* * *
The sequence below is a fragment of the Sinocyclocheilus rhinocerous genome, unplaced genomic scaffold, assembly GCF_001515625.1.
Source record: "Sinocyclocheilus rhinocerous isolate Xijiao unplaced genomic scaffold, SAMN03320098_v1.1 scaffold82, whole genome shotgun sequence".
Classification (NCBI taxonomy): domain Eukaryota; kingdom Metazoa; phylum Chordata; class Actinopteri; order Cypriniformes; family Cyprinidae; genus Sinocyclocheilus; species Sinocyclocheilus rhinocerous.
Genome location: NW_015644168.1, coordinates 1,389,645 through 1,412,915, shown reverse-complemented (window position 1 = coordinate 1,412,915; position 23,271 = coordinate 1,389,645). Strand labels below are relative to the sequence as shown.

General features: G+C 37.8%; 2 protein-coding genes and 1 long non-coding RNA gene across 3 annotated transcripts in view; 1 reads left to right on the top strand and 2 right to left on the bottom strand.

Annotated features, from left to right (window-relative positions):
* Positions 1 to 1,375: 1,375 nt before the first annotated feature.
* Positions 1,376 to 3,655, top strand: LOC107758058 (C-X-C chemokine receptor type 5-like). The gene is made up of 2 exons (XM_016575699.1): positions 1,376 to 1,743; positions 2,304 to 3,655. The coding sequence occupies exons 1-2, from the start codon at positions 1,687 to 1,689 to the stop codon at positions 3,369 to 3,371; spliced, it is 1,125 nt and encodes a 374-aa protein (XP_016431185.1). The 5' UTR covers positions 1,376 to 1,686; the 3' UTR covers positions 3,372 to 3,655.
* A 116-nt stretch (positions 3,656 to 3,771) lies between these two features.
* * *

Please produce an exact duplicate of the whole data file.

The sequence below is a fragment of the Sinocyclocheilus rhinocerous genome, unplaced genomic scaffold, assembly GCF_001515625.1.
Source record: "Sinocyclocheilus rhinocerous isolate Xijiao unplaced genomic scaffold, SAMN03320098_v1.1 scaffold82, whole genome shotgun sequence".
Classification (NCBI taxonomy): domain Eukaryota; kingdom Metazoa; phylum Chordata; class Actinopteri; order Cypriniformes; family Cyprinidae; genus Sinocyclocheilus; species Sinocyclocheilus rhinocerous.
Genome location: NW_015644168.1, coordinates 1,389,645 through 1,412,915, shown reverse-complemented (window position 1 = coordinate 1,412,915; position 23,271 = coordinate 1,389,645). Strand labels below are relative to the sequence as shown.

General features: G+C 37.8%; 2 protein-coding genes and 1 long non-coding RNA gene across 3 annotated transcripts in view; 1 reads left to right on the top strand and 2 right to left on the bottom strand.

Annotated features, from left to right (window-relative positions):
* Positions 1 to 1,375: 1,375 nt before the first annotated feature.
* Positions 1,376 to 3,655, top strand: LOC107758058 (C-X-C chemokine receptor type 5-like). The gene is made up of 2 exons (XM_016575699.1): positions 1,376 to 1,743; positions 2,304 to 3,655. The coding sequence occupies exons 1-2, from the start codon at positions 1,687 to 1,689 to the stop codon at positions 3,369 to 3,371; spliced, it is 1,125 nt and encodes a 374-aa protein (XP_016431185.1). The 5' UTR covers positions 1,376 to 1,686; the 3' UTR covers positions 3,372 to 3,655.
* A 116-nt stretch (positions 3,656 to 3,771) lies between these two features.